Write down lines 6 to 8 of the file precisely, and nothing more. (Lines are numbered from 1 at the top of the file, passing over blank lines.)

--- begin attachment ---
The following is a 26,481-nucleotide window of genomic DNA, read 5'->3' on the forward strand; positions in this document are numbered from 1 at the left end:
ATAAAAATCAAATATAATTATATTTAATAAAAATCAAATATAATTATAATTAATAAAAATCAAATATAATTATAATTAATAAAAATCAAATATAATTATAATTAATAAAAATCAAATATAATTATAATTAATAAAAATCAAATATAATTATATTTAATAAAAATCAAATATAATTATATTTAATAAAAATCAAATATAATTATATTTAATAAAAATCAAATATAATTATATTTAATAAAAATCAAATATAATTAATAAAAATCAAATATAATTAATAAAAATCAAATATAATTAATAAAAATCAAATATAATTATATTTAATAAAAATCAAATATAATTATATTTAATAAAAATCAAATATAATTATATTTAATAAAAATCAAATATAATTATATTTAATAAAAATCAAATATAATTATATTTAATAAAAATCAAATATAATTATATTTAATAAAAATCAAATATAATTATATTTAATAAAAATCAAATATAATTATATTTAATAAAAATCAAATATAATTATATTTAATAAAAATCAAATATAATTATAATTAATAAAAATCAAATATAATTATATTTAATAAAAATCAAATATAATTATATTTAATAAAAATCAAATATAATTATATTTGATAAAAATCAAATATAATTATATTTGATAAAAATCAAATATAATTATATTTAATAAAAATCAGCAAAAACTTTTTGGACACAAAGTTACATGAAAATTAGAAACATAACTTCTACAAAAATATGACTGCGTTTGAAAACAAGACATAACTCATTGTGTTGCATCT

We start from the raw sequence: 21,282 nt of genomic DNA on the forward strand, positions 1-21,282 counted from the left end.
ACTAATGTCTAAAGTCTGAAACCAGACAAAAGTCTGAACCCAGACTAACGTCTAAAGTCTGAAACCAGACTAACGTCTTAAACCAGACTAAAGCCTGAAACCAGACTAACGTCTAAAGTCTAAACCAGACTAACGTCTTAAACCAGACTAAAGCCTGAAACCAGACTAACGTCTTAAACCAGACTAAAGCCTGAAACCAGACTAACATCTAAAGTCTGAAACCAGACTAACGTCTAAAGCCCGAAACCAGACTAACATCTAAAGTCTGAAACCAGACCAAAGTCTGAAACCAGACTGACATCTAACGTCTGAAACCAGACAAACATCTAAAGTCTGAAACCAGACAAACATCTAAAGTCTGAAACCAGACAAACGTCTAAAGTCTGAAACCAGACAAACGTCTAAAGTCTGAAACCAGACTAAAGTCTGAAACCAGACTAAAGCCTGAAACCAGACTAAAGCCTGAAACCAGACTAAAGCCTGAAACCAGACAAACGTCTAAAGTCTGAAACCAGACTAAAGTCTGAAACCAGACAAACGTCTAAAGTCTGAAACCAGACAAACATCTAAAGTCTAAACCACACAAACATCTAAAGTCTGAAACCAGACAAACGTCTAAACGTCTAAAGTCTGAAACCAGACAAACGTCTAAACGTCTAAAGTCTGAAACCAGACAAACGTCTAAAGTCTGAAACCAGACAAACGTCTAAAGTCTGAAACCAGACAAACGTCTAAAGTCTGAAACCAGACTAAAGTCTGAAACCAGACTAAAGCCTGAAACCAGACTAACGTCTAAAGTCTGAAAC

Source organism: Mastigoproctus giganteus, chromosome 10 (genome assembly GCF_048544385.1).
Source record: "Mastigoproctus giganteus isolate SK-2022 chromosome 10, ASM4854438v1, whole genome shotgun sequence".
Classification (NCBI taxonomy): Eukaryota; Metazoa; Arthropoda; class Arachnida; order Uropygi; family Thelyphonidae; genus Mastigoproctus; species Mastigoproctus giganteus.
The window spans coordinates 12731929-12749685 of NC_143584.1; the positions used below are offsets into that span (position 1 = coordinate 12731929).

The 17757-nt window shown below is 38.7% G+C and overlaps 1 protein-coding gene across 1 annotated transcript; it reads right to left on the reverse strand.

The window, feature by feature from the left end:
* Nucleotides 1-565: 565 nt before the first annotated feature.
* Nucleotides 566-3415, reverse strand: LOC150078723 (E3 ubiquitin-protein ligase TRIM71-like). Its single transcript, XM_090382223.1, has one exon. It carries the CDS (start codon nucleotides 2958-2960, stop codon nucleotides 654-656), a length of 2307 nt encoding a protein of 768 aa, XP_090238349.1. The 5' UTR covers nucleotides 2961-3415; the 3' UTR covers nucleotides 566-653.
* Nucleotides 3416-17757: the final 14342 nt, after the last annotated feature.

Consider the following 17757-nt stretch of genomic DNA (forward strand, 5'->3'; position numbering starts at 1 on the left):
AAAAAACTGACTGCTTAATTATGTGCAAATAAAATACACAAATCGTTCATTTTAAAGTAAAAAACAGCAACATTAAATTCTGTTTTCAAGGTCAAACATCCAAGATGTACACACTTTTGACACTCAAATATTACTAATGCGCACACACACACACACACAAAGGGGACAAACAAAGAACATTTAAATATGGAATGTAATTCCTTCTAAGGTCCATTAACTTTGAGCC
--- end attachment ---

Source record: "Mastigoproctus giganteus isolate SK-2022 chromosome 10, ASM4854438v1, whole genome shotgun sequence".
Classification (NCBI taxonomy): Eukaryota; Metazoa; Arthropoda; class Arachnida; order Uropygi; family Thelyphonidae; genus Mastigoproctus; species Mastigoproctus giganteus.
The window spans coordinates 12731929-12749685 of NC_143584.1; the positions used below are offsets into that span (position 1 = coordinate 12731929).